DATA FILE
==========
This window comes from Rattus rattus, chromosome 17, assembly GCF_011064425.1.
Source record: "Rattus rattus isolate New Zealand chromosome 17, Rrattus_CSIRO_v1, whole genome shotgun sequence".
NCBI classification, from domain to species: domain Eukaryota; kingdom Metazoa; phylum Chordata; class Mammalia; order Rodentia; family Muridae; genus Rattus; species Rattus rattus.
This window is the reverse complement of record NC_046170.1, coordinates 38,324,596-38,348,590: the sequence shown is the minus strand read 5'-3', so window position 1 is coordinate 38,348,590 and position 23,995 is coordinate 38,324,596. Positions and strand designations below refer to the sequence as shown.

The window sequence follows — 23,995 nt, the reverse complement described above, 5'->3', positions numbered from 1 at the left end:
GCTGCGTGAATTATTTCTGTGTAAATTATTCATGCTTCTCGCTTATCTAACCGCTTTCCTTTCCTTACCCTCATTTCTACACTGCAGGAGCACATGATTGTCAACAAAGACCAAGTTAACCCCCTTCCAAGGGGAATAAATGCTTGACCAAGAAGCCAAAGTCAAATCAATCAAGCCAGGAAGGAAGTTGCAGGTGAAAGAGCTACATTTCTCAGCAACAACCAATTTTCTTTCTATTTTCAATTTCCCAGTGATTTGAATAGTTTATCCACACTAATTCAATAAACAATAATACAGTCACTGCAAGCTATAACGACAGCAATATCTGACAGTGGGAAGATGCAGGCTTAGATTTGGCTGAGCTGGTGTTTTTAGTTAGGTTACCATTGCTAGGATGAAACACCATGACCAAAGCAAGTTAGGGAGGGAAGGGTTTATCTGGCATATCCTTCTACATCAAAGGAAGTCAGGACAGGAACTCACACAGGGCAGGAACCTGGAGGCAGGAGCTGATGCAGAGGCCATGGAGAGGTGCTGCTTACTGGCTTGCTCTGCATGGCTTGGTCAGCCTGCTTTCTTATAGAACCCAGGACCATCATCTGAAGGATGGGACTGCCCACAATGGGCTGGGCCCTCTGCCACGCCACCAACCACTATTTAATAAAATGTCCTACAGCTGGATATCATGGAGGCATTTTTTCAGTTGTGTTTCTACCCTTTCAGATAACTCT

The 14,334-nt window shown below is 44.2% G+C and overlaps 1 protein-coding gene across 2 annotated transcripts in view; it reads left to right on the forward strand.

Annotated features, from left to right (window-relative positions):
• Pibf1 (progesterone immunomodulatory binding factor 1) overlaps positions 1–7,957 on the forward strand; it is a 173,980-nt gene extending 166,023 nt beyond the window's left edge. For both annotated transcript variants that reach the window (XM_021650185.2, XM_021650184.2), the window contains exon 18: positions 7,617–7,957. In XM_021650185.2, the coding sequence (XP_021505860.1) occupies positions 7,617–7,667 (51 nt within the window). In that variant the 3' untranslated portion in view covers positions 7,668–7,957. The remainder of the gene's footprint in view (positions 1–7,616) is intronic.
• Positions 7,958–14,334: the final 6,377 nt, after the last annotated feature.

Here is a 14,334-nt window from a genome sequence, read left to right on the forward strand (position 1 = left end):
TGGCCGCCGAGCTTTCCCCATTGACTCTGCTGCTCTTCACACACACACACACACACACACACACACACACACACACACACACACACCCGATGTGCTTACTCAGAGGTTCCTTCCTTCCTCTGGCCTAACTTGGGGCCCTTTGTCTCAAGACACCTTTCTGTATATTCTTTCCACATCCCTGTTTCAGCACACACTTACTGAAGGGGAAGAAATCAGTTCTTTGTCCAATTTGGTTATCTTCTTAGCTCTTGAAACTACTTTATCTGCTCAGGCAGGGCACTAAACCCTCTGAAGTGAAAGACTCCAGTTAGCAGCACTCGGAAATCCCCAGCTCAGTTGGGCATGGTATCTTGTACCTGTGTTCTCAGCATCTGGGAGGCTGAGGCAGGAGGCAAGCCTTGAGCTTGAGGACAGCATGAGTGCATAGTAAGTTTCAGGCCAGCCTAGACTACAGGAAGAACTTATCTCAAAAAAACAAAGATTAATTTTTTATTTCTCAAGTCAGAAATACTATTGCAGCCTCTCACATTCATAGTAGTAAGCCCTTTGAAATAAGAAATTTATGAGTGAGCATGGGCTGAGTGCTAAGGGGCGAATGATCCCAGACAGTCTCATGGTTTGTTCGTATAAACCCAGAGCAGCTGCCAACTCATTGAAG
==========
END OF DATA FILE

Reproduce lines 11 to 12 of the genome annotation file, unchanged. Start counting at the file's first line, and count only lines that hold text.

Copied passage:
Here is a 14,334-nt window from a genome sequence, read left to right on the forward strand (position 1 = left end):
TGGCCGCCGAGCTTTCCCCATTGACTCTGCTGCTCTTCACACACACACACACACACACACACACACACACACACACACACACACACCCGATGTGCTTACTCAGAGGTTCCTTCCTTCCTCTGGCCTAACTTGGGGCCCTTTGTCTCAAGACACCTTTCTGTATATTCTTTCCACATCCCTGTTTCAGCACACACTTACTGAAGGGGAAGAAATCAGTTCTTTGTCCAATTTGGTTATCTTCTTAGCTCTTGAAACTACTTTATCTGCTCAGGCAGGGCACTAAACCCTCTGAAGTGAAAGACTCCAGTTAGCAGCACTCGGAAATCCCCAGCTCAGTTGGGCATGGTATCTTGTACCTGTGTTCTCAGCATCTGGGAGGCTGAGGCAGGAGGCAAGCCTTGAGCTTGAGGACAGCATGAGTGCATAGTAAGTTTCAGGCCAGCCTAGACTACAGGAAGAACTTATCTCAAAAAAACAAAGATTAATTTTTTATTTCTCAAGTCAGAAATACTATTGCAGCCTCTCACATTCATAGTAGTAAGCCCTTTGAAATAAGAAATTTATGAGTGAGCATGGGCTGAGTGCTAAGGGGCGAATGATCCCAGACAGTCTCATGGTTTGTTCGTATAAACCCAGAGCAGCTGCCAACTCATTGAAG